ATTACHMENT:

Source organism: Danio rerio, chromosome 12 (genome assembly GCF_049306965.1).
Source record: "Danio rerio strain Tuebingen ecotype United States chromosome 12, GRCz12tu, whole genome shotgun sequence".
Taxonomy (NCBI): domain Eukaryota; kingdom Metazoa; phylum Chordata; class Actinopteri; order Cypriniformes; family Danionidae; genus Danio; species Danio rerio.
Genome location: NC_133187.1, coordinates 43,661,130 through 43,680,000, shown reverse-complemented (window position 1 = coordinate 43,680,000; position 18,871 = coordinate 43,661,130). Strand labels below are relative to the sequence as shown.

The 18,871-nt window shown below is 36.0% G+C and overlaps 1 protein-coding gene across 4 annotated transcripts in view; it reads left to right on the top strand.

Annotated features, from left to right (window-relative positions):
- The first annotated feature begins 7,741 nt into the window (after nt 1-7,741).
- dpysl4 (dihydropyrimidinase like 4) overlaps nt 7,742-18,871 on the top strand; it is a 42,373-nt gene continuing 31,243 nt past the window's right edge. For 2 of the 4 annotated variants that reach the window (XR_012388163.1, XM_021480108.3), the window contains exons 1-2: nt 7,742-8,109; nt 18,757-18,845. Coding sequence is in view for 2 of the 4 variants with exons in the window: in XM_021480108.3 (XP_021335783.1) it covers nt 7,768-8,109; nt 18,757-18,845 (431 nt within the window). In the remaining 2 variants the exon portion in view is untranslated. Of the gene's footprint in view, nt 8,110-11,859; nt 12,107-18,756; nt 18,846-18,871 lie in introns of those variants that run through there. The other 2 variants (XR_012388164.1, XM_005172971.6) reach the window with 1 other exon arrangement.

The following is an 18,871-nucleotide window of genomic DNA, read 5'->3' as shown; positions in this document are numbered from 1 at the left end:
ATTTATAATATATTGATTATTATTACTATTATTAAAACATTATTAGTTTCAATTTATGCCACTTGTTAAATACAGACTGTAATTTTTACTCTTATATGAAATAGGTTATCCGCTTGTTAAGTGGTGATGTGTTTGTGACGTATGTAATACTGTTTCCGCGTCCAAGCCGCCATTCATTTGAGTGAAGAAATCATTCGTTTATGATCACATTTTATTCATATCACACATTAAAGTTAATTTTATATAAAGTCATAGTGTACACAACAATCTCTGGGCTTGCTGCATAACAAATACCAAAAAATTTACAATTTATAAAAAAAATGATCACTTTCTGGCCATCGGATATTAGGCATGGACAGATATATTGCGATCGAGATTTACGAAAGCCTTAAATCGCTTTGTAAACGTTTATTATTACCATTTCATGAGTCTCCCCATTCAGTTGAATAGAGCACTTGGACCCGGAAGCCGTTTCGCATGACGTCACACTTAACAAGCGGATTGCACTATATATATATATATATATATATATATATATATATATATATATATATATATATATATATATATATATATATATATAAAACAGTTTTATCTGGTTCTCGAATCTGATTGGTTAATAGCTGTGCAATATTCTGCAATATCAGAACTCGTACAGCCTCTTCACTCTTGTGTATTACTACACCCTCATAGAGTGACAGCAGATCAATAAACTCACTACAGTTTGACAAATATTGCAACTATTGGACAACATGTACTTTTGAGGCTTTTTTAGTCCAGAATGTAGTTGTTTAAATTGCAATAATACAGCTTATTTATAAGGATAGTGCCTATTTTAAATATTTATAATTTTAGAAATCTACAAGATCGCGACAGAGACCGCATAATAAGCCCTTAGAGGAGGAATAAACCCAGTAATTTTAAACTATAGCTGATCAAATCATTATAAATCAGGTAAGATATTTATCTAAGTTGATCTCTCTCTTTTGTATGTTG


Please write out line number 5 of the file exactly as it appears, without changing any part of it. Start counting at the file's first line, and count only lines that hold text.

The 18,871-nt window shown below is 36.0% G+C and overlaps 1 protein-coding gene across 4 annotated transcripts in view; it reads left to right on the top strand.